Sundance film "Bhutto" sheds light on Pakistan
By Cameron French
PARK CITY, Utah (Reuters) - Westerners seeking to understand the volatility of modern Pakistan are getting a good look at the country in a new movie examining the life and legacy of slain leader Benazir Bhutto, screening at the Sundance Film Festival this week .
Documentary "Bhutto" has earned solid reviews with its tale of the former prime minister, her family and husband, who is currently facing calls to step down as president of the nuclear-armed nation.
Bhutto, the first female leader of a Muslim country, was killed by a suicide bomber in late 2007 after returning from exile to seek the country's leadership for the third time.
Her husband, Asif Ali Zardari, took over the presidency shortly after, and opponents are calling for him to step down due to corruption charges dating to Bhutto's reign.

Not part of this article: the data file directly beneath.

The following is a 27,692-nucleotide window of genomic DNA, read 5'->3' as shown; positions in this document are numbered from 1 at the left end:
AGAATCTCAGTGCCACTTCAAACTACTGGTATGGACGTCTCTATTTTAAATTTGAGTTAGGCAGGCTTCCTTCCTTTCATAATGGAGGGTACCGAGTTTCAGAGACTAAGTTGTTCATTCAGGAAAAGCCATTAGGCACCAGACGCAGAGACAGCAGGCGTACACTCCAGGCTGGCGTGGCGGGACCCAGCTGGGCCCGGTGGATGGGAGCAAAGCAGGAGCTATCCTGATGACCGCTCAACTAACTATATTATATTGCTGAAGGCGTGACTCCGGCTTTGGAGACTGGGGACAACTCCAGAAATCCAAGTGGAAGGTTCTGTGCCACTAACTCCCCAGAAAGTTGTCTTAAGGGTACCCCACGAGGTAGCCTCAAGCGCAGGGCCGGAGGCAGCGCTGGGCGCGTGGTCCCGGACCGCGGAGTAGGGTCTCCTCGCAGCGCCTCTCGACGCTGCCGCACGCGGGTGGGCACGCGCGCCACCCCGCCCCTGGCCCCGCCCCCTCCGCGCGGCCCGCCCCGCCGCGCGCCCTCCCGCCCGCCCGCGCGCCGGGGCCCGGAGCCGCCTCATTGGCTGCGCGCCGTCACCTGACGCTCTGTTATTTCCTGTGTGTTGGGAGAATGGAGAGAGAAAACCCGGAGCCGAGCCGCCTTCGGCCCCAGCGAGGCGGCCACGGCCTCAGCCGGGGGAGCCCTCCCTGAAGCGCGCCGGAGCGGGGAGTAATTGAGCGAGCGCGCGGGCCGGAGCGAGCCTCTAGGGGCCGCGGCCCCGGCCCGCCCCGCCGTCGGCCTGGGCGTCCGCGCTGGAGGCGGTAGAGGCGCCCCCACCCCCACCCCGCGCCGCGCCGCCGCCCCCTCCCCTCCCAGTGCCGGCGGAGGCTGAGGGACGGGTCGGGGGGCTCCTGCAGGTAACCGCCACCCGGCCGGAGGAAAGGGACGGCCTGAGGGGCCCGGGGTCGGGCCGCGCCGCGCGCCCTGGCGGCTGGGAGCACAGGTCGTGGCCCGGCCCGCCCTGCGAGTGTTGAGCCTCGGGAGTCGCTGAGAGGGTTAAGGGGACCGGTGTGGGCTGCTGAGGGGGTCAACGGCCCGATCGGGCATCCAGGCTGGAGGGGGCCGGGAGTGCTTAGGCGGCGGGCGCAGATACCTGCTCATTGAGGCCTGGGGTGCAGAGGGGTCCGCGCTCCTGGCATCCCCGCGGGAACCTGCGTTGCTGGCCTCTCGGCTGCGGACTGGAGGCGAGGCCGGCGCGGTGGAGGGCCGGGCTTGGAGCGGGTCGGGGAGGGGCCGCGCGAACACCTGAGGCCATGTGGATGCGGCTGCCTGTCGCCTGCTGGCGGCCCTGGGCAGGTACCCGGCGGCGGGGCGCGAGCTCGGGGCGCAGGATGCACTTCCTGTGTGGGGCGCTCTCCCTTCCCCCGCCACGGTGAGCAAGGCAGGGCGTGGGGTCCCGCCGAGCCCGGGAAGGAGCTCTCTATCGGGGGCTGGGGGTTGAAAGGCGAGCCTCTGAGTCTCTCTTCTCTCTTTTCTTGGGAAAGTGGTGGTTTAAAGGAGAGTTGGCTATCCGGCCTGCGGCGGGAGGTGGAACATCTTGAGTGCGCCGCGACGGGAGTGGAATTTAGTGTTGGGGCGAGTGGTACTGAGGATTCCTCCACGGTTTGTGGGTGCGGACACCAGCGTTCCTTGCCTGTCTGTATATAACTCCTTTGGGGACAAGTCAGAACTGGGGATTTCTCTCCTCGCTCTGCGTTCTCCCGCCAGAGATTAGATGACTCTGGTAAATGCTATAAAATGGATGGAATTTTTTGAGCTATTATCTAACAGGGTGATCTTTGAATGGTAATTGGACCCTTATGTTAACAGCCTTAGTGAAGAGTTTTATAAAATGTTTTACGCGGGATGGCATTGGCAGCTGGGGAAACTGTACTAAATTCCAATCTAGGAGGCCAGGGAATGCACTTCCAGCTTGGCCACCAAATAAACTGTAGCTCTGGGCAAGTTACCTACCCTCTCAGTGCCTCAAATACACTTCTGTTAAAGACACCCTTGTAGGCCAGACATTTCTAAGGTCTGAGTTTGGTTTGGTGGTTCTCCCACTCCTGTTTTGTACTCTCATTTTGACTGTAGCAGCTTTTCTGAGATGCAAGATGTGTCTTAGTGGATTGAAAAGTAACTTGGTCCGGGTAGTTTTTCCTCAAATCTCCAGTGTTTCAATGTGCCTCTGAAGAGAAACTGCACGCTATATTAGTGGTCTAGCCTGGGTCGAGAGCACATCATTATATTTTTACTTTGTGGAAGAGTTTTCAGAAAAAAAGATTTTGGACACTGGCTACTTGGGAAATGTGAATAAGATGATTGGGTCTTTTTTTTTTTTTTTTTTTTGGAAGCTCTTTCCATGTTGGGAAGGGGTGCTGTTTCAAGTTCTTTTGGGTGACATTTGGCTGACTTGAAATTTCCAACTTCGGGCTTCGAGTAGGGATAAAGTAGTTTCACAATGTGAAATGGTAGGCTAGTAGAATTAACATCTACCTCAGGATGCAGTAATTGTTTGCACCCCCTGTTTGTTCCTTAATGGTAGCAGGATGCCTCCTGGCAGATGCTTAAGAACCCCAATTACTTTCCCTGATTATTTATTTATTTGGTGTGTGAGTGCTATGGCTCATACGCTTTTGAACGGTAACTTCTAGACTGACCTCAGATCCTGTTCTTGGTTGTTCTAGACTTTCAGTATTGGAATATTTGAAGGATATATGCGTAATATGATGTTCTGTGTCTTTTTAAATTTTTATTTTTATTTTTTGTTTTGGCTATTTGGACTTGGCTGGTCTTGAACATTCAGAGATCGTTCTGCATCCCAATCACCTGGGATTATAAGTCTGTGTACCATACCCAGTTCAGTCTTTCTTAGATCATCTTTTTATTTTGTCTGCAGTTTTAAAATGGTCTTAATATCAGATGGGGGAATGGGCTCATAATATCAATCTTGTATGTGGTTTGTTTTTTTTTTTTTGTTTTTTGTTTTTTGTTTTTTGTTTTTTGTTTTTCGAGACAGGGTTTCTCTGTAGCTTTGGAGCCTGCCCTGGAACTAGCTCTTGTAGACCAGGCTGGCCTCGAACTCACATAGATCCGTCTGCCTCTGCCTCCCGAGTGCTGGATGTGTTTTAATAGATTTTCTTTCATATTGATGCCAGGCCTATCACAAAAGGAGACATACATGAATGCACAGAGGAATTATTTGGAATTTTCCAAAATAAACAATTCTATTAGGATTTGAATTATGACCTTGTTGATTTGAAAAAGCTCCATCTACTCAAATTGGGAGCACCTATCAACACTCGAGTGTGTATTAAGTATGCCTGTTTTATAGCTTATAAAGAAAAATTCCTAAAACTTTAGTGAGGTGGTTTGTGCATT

In looking at the Bhutto family's legacy, the producers hope westerners might better understand a country dominating headlines with tales of political strive and Muslim extremism.
"The importance of Pakistan, the strategic importance as the only Muslim nation with nuclear weapons capability, and roiling in turmoil...it absolutely can't be ignored," said Duane Baughman, who along with Mark Siegel conceived of and produced the film.
Siegel, who appears extensively in the documentary, was working on Bhutto's campaign as a U.S. spokesman when she was killed and quickly sought to show the significance of her life to U.S. audiences.
"Benazir was truly the modern face of Islam," said Siegel. Continued...